Women are running as soon as 8 weeks postpartum and there is currently little understanding of the effects of pregnancy and childbirth on the postpartum runner (PPR). Pregnancy-related musculoskeletal and physiological changes could impact running gait postpartum.
The purpose of the current study was to investigate differences in overground running kinetics, strength and flexibility in PPRs, and age-matched nulliparous controls.
Vertical and anteroposterior ground reaction force (APGRF) data were collected during overground running and normalized to body weight (NBW). Hip and knee strength, and hamstring flexibility measures were collected using a handheld dynamometer and inclinometer, respectively. Data were averaged for both legs. Independent-samples t tests and effect size (ES) estimations were conducted using α = .05.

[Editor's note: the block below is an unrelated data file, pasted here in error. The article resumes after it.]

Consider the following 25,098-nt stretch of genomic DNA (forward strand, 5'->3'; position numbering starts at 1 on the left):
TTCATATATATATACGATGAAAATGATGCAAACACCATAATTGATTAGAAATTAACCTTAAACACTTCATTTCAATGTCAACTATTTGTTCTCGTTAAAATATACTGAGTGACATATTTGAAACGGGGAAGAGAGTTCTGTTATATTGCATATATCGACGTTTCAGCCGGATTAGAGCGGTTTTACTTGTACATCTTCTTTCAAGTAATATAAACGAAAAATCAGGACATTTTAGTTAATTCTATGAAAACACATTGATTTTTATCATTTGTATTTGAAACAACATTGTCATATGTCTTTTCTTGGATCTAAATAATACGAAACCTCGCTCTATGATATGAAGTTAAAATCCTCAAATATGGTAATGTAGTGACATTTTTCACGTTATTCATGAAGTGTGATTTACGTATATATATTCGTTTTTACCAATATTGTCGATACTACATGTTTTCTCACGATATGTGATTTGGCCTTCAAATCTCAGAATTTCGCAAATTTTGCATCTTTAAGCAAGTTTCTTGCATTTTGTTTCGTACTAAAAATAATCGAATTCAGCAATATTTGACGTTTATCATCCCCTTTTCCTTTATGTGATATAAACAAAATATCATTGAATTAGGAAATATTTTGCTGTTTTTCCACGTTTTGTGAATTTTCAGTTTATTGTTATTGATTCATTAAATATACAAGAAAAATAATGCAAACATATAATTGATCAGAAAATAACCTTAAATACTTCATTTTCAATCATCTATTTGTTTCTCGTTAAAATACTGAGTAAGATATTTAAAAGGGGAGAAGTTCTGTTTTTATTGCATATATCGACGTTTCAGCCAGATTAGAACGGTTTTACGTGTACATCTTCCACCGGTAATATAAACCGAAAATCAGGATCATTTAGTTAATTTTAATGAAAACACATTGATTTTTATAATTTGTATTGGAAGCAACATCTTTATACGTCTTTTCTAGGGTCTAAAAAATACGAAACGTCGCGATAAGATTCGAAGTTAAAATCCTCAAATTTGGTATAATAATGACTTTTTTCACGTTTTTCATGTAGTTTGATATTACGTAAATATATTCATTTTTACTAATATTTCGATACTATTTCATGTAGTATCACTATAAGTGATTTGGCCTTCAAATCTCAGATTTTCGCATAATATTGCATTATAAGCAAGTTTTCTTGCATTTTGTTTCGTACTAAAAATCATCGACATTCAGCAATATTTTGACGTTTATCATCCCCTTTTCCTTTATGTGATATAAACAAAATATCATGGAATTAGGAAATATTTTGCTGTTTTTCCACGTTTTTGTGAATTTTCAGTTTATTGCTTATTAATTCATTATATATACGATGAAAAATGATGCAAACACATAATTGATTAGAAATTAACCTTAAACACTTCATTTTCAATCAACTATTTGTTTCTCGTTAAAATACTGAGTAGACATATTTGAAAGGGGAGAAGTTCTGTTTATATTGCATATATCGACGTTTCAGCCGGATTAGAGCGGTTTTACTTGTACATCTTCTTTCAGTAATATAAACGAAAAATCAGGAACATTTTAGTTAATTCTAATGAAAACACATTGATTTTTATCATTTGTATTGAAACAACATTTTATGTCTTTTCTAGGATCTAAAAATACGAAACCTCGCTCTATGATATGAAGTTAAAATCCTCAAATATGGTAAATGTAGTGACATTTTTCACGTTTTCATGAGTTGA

Nine PPRs (33.10 ± 5.60 years; ≤2 years postpartum) and 9 age-matched nulliparous women (31.67 ± 4.55 years) participated. PPRs had 24.3% greater braking loading rate for APGRF than controls (mean difference [MD] 3.41 NBW/s, 95% confidence interval [CI] 0.08, 6.74; P = .046; ES 1.08). PPRs had 14% less hamstring flexibility (MD 10.98°, 95% CI 0.97, 20.99; P = .034; ES 1.14), 25.9% less hip abduction strength (MD 0.04 NBW, 95% CI 0.00, 0.08; P = .045; ES 1.07) and 51.6% less hip adduction strength (MD 0.06 NBW, 95% CI 0.02, 0.10; P = .003; ES 1.68).
These preliminary findings suggest that PPRs demonstrate altered running braking strategies and decreased hamstring flexibility and hip strength compared with nulliparous controls. As running guidelines for PPRs have been derived mostly from expert opinion, this exploratory cohort study suggests that PPRs should be evaluated for musculoskeletal impairments before initiating or returning to running. (See the Video, Supplemental Digital Content A, available at: https://links.lww.com/JWHPT/A67, which discusses the significance, innovation, and clinical applicability of this study.)